The typical roof space required for a solar electric system is approximately 100 square feet per kW-DC rating of the system. For example, a 5 kW system will require 500 square feet of unobstructed roof space. The amount of roof space required may vary depending on the type of solar panel installed and its tilt angle. Additionally, new fire code regulations in some jurisdictions require specific easements for safe passage of fire fighters in the event of a fire at the home.
Will I have electricity when there is no sunlight?
When your home is not being powered by your solar electric system, you will be connected to SRP's electric grid. A new integrated grid is formed by joining your renewable energy with SRP's traditional base load generation. This will ensure a steady, reliable stream of energy to all of SRP's customers.
How long will my solar electric system last?
What is the energy loss of my system?
Each solar system is unique based on the installation type, configuration, and overall system performance. For solar systems operating in a year with typical weather, the National Renewable Energy Laboratory states there is an average system energy loss of 14%. This is based on factors such as system soiling, shading, wiring, connections, degradation, nameplate rating, age, and system availability.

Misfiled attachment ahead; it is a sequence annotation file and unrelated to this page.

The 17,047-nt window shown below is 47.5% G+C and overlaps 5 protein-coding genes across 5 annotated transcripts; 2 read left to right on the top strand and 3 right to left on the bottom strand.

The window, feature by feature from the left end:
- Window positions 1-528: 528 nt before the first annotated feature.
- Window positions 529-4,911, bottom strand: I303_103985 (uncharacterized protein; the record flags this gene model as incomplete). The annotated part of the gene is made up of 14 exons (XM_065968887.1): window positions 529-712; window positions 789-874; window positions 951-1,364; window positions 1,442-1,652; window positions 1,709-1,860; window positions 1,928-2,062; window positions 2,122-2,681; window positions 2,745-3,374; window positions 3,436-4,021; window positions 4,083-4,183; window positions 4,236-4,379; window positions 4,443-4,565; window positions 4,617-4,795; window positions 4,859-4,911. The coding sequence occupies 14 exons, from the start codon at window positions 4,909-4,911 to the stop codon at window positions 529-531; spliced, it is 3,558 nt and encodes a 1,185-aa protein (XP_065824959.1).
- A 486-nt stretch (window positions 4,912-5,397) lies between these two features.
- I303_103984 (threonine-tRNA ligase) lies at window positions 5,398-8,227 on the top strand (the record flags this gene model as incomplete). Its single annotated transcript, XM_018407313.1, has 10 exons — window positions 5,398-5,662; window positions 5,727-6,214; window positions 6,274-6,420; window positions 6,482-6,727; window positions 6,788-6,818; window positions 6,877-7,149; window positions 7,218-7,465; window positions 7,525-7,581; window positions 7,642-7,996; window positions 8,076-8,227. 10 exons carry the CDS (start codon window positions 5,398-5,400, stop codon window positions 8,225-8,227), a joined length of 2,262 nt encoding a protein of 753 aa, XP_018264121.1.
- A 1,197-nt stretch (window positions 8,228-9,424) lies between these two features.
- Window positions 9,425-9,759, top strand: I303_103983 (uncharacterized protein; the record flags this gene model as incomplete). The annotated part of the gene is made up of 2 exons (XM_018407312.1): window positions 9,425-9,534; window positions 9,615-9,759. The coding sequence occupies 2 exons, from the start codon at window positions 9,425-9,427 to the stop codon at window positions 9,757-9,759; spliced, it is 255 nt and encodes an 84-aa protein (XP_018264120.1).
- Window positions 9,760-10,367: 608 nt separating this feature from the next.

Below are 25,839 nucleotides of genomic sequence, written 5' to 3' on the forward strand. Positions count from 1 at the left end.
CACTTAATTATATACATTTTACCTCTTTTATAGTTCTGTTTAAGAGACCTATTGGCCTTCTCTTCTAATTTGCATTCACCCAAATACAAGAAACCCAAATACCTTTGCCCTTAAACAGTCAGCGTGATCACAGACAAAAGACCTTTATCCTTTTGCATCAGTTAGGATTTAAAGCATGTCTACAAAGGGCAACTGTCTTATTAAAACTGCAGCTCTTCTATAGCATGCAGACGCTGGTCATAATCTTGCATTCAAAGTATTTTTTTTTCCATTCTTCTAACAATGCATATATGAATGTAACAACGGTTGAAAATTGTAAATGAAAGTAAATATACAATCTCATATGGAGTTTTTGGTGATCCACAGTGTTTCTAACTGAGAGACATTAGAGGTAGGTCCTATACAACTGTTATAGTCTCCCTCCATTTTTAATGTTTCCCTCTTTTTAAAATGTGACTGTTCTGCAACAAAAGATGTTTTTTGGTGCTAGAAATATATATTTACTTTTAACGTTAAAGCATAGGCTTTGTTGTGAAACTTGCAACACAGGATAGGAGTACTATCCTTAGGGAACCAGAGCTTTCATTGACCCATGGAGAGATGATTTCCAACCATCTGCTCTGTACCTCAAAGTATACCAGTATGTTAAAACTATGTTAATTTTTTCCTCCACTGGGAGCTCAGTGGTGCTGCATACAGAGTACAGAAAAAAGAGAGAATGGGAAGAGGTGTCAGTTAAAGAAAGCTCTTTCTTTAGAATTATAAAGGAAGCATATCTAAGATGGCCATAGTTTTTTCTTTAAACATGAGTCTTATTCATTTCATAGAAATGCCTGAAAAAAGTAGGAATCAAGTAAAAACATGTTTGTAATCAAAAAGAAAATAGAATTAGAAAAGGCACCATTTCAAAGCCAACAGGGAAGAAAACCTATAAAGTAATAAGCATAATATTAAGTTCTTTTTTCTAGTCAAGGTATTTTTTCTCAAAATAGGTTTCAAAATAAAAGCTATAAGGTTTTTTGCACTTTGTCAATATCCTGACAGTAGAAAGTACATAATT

What is the efficiency of the inverter?
Typical grid-tied inverter efficiencies exceed 95% under most operating conditions. Efficiency changes as a function of AC output power, DC voltage, and sometimes inverter temperature. More detailed information is available on the California Energy Commission test results page, which includes results for thousands of inverters.
What warranties should be included when I purchase a solar electric system?
Modules. The modules must have a performance warranty from the manufacturer that protects against the electrical output of the unit degrading more than 10% over a 10-year period, and more than 20% over a 20-year period.
Inverters. Inverters must have a 10-year warranty provided by the equipment manufacturer that protects against defect or component breakdown.